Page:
I just read 2 excellent books by Kingston area authors…
Helen Humphreys became intrigued about the life of the famously private salmon-fly dresser named Megan Boyd. She was a craftswoman who worked for sixty years out of a bare-bones cottage in a small village in the north of Scotland. Machine Without Horses has a personal touch as the author explains how she imagines a character’s life without knowing many facts. I was soon looking up images of fishing flies!
Refuge by Merilyn Simonds is about 96-year-old Cass MacCallum who is living on her own when a young Burmese woman contacts her, claiming to be kin. Curiosity and loneliness prompt her to accept a visit. This meeting provokes memories which span almost a century and take the reader to New York City, Mexico, Montreal and rural Ontario.
Machine Without Horse is a small book, spare in words, complex in how much it conveys about the writer and main character. Refuge brims with generous detail, immersing the reader in a fascinating life story which is revealed layer by layer. Maybe there is no choice.. you need to read both!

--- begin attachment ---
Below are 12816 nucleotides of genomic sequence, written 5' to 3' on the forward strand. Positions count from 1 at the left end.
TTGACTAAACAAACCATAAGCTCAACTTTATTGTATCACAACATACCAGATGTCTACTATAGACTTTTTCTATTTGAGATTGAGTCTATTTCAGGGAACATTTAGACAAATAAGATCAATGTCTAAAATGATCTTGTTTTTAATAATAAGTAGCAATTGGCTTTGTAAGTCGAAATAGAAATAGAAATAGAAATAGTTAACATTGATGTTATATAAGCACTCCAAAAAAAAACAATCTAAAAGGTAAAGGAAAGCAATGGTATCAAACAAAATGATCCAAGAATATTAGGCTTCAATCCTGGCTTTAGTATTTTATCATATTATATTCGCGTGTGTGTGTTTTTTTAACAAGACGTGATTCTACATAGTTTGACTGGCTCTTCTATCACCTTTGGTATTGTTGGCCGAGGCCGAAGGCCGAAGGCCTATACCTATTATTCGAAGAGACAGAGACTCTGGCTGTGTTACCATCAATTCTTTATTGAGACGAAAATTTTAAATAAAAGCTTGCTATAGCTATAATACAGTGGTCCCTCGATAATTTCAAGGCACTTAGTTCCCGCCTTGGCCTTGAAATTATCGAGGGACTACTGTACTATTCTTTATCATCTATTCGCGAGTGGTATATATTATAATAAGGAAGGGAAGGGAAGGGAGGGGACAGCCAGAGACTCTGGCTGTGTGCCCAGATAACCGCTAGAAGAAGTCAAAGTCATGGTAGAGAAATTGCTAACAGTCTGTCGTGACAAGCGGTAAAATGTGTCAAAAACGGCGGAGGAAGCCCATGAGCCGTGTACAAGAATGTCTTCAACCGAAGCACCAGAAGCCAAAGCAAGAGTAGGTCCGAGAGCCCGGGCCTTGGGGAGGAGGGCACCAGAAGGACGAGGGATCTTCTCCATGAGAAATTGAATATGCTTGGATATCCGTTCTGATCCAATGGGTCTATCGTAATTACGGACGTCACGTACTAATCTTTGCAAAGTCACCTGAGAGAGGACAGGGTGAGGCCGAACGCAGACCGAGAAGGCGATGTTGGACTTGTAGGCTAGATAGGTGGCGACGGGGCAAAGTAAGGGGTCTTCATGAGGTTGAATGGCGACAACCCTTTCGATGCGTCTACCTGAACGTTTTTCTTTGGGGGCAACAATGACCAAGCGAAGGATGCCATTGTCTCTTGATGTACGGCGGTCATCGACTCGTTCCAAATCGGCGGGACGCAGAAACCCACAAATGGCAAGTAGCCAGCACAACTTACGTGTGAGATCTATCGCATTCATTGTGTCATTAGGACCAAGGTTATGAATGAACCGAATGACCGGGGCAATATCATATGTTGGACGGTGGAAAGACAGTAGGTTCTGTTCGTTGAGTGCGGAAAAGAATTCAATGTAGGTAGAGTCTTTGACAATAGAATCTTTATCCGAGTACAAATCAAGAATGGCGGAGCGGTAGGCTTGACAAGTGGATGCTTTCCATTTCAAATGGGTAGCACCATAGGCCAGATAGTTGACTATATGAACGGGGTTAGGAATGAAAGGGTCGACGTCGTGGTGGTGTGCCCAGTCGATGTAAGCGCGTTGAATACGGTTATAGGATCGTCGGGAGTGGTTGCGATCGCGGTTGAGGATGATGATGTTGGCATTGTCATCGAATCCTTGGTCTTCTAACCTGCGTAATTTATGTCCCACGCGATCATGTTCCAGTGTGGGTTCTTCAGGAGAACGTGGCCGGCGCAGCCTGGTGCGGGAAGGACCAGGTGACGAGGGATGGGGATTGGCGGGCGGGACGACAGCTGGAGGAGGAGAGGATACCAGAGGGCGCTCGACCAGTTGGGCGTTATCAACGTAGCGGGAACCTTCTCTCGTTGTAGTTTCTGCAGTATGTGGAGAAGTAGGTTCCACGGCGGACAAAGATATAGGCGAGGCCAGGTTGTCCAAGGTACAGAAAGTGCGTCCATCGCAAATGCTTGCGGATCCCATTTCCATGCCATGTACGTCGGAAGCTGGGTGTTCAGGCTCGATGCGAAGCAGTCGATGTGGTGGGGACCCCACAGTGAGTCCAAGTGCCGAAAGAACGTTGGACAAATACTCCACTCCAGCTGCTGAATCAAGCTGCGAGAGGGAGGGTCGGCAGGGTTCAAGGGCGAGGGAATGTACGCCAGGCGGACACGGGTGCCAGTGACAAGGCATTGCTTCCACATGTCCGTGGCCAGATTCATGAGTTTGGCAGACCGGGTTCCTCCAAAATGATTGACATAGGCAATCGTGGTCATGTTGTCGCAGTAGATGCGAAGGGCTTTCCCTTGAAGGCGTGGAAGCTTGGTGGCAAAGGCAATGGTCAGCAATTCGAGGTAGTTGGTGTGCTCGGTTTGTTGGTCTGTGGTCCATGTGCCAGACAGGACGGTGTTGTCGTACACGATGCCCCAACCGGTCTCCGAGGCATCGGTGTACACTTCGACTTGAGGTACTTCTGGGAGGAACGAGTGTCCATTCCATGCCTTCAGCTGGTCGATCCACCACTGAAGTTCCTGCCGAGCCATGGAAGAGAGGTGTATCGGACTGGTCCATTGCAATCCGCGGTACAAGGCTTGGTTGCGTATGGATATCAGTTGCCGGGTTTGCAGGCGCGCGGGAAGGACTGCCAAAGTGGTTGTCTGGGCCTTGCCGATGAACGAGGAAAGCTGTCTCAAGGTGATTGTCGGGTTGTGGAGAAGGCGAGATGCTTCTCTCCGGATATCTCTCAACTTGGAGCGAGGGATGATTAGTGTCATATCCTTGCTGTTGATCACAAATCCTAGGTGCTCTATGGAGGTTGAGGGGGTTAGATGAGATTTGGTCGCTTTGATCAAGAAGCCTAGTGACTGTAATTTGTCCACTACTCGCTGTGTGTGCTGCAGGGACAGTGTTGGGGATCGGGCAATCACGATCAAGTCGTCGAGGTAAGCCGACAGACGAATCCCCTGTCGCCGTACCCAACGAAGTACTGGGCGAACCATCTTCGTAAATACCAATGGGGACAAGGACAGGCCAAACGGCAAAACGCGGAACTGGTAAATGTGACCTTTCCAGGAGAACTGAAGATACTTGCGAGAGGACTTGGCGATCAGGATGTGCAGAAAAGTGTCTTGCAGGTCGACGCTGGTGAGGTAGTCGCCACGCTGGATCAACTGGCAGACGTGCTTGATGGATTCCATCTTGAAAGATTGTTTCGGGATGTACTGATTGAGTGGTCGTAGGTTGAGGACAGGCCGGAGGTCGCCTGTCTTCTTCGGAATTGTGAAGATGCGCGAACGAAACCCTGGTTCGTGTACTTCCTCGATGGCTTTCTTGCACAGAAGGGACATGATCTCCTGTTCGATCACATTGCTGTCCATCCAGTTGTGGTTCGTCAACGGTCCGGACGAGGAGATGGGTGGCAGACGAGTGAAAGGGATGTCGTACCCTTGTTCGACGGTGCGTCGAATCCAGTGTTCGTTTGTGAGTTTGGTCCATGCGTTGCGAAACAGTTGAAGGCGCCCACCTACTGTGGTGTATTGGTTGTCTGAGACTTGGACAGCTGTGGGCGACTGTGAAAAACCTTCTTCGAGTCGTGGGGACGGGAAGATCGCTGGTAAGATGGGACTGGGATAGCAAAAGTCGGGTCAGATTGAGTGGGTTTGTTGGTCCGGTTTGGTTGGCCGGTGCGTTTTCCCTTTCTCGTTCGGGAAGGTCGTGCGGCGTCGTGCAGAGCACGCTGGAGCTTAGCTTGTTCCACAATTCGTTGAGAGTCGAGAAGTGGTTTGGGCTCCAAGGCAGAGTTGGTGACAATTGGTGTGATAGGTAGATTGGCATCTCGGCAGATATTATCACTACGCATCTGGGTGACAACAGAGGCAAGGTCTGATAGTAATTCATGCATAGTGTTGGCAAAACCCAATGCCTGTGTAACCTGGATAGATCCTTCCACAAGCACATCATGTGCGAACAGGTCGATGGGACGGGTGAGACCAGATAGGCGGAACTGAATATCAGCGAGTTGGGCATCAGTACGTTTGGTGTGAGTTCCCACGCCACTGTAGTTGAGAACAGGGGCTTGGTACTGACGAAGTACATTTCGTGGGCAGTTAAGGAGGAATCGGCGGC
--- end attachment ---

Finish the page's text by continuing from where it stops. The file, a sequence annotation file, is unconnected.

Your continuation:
One day soon it will happen. Someone is going to walk into Mill Street Books looking for a recommendation. If they are new to the store, Terry might say “I loved this book. The main character is a wonderful old geezer” Debbie would enthuse “It makes you laugh; it makes you cry and then you don’t want it to end” and Mary would explain that the setting in Cape Breton reminds her of their community. After placing the book in their hands, allowing them to read the description and get a feel for the book, that customer will set a store record. The 300th copy of The Unlikely Redemption of John Alexander MacNeil will be sold and that customer will win a bottle of prosecco!
This book’s appeal lies in its characters. John Alexander MacNeil is eighty years old. Sharp-tongued and quick-witted, he lives alone in rural Cape Breton, but he still cooks breakfast for his wife, who’s been dead for thirty years. He silently starts to question his own mind after stopping to pick up a hitchhiker — a hitchhiker who turns out to be his neighbour’s mailbox. Everything shifts, though, when Emily, a pregnant teenager, shows up at his house with no place else to go. Determined to help Emily as best as he can, John must also keep the wolves from his door and maintain some semblance of sanity.